It’s easy to focus on the can of corn-syrup drink, or the wadded-up McDonald’s bag, that I see in my son’s car. It has happened. I know what happens to people who eat genetically modified foods, and fast foods. I talk to these folks all the time: I read their emails, I meet them at my lectures. They’re figuring out how their diet has impacted them and contributed to so many disease states.

Not my boy! Please, not my boy–not after the price I’ve paid to be different. To get him out of his hellish health problems early in life, before his immune system was fully formed. You can imagine these are thoughts running through my head.

What if, right now, I think on a few very good things that have made it all worth it–despite the failings.

First, my kids don’t have “positive associations” with “Happy Meals” and drive-thrus and candy and soda and bags of salty snacks. Hopefully this matters a lot.

Second, their brains are grooved to know what almond bars, and green smoothies, and huge plates of salad and kefir, and fruits for snacking are. They have a thousand memories of homemade whole foods. Childhood programming is powerful.  Regardless of what they do now, they have a place to come back to. If declining health starts to teach them a lesson. I talk to people in their 60’s all the time who have never practiced any of these good habits. Maybe, despite the sketchy choices I see my kids making now, when they’re away from home, this alone makes it all worthwhile?

Third, following the Pottenger cat study, maybe having outstanding nutrition while they were growing up, is why none of my kids needed braces. All have lovely teeth. Both of their parents required orthodontia! (The Pottenger cat study showed how you can rehabilitate genetics with a strong diet.)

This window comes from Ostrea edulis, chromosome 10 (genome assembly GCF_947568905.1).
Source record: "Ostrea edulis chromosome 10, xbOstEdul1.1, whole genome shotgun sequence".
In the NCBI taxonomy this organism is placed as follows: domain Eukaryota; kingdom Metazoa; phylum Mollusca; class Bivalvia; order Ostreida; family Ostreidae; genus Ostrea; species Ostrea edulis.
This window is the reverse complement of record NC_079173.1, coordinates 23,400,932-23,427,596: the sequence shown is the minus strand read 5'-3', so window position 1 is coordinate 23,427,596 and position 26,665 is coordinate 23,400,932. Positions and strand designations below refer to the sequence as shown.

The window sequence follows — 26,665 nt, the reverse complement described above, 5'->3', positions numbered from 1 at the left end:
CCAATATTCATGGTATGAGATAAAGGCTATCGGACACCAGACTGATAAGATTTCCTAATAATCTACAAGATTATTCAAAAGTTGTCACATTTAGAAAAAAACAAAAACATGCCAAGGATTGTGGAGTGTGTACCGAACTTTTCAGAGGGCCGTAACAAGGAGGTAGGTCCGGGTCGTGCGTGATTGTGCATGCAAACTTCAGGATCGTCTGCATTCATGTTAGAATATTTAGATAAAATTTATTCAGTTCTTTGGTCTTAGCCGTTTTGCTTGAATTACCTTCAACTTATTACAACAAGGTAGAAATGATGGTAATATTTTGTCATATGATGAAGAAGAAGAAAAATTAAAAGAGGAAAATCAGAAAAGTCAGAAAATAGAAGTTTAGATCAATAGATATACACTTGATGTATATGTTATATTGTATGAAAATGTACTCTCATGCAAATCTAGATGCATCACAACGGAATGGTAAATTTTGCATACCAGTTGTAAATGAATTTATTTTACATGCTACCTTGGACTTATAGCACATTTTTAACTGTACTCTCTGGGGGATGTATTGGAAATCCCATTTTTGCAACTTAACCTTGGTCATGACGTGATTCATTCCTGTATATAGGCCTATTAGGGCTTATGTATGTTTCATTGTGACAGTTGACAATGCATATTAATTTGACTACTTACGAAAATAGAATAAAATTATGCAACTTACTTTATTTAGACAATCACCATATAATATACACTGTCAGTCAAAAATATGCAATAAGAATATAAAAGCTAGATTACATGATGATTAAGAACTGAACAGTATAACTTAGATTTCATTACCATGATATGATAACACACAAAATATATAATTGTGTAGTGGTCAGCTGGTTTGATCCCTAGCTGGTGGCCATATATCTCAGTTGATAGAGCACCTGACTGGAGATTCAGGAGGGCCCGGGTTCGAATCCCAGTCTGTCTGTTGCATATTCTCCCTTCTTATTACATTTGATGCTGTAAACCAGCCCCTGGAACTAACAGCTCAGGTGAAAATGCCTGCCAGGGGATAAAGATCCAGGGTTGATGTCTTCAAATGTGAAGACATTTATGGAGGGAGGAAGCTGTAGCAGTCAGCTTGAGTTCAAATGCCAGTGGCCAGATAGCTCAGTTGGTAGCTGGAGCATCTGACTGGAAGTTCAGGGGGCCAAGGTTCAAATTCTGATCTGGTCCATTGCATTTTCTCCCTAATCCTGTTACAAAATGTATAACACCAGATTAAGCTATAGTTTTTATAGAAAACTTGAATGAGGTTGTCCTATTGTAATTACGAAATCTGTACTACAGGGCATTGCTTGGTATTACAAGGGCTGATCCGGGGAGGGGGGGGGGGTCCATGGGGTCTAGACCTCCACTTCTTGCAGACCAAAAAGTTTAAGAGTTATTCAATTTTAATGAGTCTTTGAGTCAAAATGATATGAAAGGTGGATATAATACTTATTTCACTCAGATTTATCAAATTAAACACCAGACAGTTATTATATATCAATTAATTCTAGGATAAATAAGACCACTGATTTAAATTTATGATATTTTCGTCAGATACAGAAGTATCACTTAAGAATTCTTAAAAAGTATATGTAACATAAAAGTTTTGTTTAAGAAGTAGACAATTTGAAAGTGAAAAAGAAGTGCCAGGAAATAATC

No-Way-To-Be-a-Perfect-MotherFourth, all of them are tall and strong. Baby Boy asks me every day to stand back-to-back with me to see if he’s taller than me, yet. It will happen this summer, as he turns 14.

Fifth, I catch them talking their friends into drinking a green smoothie, asking for one of my books for someone they know who wants to improve their diet, or speaking favorably about the health-nut home they were raised in.

Sixth, aforesaid boy with junk-food wrappers in his car? He texted me, recently, “Mom, I’m dying.” I drove to his apartment, shoveled all 6’4” of him into my car on a Friday morning, and took him by to my house. For 2.5 days, I took him to my massage therapist, and I had him spraying ACS in his mouth every hour. I took him home Sunday night, all better, and ready to go to work Monday morning.

I’m not sure I would even get a passing grade, if the fantasy parenting-Utopia list that began this blog were the requirements of a college class. I’m holding a space for it to all turn out okay anyway. I have done all I can do.

15 thoughts on “From 7 Years Ago, Starting This Blog……to Now

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  1. I love this. Thanks for always being so real. I have always thought “at least I taught them good” also. And when they don’t feel well they think about what they’ve eaten. Knowledge is so powerful. You are an amazing mother! I love the quotes you posted also.

  2. Your words were just perfect! You beautifully articulated the struggle and modeled the good fight. Congratulations on seven years, I can’t wait to see what the coming years hold.

  3. This is a powerful post. I wish my Grandkids had/have been raised this way but I can only say and do so much. they think I nag too much the way it is. LOL I am so scared as to what GMOs are doing to their developing bodies. I am trying to talk all I can to my now 19 YO Granddaughter who is away at college but lives in a apt style dorm so she can do a lot of her own cooking. I wish I had the internet and all t his info when my kids were growing up although we didn’t have to deal with GMOs then. Keep up the good work. I do have to say I have seen my daughter and DIL make some changes I have talked about so maybe it is slowly sinking in. LOL